Some Do Not . . . introduces the major themes and characters of Parade’s End, which traces the trauma of the Great War as if affects Christopher Tietjens and the two women in his life: his socialite wife, Sylvia, and Valentine Wannop, the suffragette with whom he falls in love.

We have become used to seeing depictions of the First World War on our screens of late (in the likes of War Horse, Downton Abbey and Birdsong), and can no doubt expect to see more in the run-up to the 2014 centenary. Ford’s work stands apart in being based on his own direct experiences at the Front, and being motivated by a strong anti-war stance. In that at least, Ford’s novel is as resonant as ever today. As he explained in 1934, when he’d completed Parade’s End:

I have always had the greatest contempt for novels writtten with a purpose . . . But when I sat down to write that series of volumes I sinned against my gods to the extent of saying that I was going — to the level of the light vouchsafed me — to write a work that should have for its purpose the obviating of all future wars.

UPDATE (August 2012)

The complete Parade’s End tetralogy is now available from Swift Editions, either as individual novels or in a single-volume edition.


Dirk Bogarde and Mary Clare in the 1948 film of Esther Waters

One of the most striking aspects of the success of Downton Abbey is its huge popularity in the States, although as it is essentially a spin-off from an American movie (Robert Altman’s Gosford Park), perhaps one shouldn’t be too surprised at this. As the New York Times reports, publishers have been jumping on the bandwagon.

The television series hasn’t been without its critics in the US, however, with the Wall Street Journal recently taking issue with its ‘soft focus’ portrayal of domestic service. Novelist Elizabeth Lowry recommended instead some more authentic fictional depictions of the ‘long-vanished world of masters and servants’, including, I was pleased to see, Esther Waters by George Moore.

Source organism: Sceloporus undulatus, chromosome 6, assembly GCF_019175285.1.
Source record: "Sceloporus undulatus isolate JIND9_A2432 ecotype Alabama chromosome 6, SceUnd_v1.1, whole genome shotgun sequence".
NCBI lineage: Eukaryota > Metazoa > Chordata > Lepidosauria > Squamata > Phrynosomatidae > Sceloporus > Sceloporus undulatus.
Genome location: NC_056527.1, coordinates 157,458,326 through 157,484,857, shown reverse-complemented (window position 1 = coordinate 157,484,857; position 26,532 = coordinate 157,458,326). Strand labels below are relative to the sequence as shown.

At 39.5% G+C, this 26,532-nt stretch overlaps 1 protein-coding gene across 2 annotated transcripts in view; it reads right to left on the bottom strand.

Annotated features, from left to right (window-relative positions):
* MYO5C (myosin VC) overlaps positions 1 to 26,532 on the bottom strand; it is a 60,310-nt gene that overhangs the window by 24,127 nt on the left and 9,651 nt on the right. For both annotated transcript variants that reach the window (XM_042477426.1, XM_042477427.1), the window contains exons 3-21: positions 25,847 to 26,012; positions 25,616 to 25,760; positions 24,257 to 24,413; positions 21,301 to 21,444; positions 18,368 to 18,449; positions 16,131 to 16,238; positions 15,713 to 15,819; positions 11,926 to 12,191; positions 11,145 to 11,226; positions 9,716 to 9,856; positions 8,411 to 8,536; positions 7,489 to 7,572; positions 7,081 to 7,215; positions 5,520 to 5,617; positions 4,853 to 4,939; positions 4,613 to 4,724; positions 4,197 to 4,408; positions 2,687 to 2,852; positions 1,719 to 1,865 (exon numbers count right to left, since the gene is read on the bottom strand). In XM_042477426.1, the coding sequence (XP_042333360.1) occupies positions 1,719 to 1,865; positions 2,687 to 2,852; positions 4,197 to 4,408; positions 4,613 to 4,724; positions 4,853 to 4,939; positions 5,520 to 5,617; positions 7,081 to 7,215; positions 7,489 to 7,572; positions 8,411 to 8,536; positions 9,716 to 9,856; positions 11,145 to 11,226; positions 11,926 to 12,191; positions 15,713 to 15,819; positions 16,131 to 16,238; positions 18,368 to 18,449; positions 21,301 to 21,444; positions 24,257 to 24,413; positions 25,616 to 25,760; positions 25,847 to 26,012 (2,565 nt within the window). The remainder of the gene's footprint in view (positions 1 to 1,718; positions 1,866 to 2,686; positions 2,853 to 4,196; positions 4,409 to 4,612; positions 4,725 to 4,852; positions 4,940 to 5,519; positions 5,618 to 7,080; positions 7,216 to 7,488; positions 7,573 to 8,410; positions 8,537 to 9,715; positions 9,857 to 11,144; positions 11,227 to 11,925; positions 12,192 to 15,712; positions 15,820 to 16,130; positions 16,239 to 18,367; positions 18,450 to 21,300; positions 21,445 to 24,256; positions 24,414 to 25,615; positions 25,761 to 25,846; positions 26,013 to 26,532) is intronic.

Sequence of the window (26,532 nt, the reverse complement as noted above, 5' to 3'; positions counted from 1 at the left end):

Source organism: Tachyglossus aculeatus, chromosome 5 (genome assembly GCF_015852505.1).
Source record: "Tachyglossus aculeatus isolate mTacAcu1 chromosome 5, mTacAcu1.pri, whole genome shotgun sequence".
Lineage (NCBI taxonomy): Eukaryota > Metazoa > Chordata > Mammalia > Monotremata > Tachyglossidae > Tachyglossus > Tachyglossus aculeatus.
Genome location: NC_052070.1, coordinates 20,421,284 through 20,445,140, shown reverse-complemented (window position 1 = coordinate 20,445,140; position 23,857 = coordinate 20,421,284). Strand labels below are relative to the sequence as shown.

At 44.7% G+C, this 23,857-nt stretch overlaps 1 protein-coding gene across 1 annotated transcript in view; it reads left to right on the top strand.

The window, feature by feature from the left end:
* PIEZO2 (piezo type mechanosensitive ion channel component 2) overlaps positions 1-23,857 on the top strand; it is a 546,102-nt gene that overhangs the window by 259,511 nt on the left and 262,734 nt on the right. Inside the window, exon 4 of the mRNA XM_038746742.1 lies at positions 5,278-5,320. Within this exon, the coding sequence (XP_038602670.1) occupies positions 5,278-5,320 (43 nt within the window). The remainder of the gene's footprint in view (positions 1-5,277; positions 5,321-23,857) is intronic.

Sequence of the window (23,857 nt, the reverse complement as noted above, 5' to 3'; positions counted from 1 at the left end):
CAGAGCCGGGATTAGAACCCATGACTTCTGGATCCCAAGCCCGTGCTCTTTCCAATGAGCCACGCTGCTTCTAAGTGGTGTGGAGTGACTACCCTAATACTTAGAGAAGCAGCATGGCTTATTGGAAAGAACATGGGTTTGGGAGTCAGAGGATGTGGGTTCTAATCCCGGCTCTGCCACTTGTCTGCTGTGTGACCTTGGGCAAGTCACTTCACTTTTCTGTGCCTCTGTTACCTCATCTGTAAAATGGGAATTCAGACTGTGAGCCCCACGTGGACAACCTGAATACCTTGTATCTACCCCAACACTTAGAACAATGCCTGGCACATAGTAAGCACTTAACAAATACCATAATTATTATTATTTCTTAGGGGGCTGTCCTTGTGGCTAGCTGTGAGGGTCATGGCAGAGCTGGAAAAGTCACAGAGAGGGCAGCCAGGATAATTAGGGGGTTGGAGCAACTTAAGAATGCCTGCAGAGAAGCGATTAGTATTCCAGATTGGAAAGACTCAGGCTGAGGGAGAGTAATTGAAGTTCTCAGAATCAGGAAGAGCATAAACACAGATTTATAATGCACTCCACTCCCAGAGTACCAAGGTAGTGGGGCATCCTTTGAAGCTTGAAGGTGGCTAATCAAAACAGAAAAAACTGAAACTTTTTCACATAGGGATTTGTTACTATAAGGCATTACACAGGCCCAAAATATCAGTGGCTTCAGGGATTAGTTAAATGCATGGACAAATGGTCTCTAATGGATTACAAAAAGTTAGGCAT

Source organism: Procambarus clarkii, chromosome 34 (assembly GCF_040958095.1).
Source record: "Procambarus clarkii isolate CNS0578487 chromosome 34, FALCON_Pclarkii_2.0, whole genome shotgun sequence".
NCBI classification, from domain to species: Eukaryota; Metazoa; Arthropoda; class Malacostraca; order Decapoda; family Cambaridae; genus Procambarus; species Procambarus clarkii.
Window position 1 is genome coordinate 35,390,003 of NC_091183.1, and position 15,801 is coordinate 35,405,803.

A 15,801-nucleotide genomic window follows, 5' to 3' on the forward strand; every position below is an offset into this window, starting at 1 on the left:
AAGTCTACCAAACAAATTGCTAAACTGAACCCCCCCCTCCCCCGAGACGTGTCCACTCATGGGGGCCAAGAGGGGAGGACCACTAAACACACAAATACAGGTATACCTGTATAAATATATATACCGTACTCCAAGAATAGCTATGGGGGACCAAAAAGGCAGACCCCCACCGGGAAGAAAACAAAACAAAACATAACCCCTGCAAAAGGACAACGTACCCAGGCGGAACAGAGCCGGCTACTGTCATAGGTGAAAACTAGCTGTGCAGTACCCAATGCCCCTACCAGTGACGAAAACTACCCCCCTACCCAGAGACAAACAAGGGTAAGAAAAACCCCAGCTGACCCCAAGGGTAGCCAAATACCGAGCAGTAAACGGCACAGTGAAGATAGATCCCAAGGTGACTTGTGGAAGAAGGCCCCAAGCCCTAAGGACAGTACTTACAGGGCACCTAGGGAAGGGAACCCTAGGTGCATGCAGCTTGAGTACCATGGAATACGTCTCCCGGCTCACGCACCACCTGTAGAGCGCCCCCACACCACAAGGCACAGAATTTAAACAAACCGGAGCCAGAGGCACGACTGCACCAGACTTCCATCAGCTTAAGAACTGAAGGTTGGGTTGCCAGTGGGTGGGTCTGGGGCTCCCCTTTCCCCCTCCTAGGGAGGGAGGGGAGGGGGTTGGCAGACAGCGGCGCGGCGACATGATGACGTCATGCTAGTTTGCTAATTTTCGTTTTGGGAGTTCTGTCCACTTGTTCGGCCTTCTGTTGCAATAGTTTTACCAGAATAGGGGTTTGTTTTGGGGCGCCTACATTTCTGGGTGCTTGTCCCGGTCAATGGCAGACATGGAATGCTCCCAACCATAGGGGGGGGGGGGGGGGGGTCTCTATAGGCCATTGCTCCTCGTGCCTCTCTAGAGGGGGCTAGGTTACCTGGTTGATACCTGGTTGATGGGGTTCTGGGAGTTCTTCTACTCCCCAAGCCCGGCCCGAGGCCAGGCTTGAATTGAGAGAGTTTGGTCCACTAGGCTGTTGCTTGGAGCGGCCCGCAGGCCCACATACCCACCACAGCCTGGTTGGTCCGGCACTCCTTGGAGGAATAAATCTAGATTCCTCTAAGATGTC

Moore’s novel of the life of a ‘fallen woman’ was a bestseller in Victorian England, and probably as talked about as Downton Abbey is today; its sexual frankness even led to attempts to have it banned. It’s been rather forgotten in recent years, apart from a glowing endorsement on BBC Radio 4 by Colm Toibin, who chose it as his favourite neglected classic: ‘You will not forget Esther Waters. You grow to love her and want her to thrive . . . You can’t put it down . . . once you’re halfway through it, you really don’t want to be doing anything else.’

Esther Waters has been filmed twice, notably in 1948, when it gave Dirk Bogarde his first starring role, and was adapted as a television series in the 1960s. Perhaps in the wake of Downton‘s success  and Glenn Close’s new film of Moore’s short story ‘Albert Nobbs’ – the time is right for a new version . . . and for readers to discover the original.


The expiry of EU copyright in the works of James Joyce will lead to a profusion of new publications and adaptations of the great writer’s oeuvre in the course of this year. Major new editions of Ulysses, Finnegans Wake, A Portrait of the Artist as a Young Man and Dubiners are in preparation, while the James Joyce Archive in Dublin is to publish a special edition of Joyce’s most celebrated short story, ‘The Dead’

There is surprisingly little talk of plans to publish Joyce’s works as enhanced ebooks, a format ideally suited to exploring his densely layered fictions. One looks forward to seeing them adapted with as much skill and creativity as has gone into the iPad app for T.S. Eliot’s The Waste Land.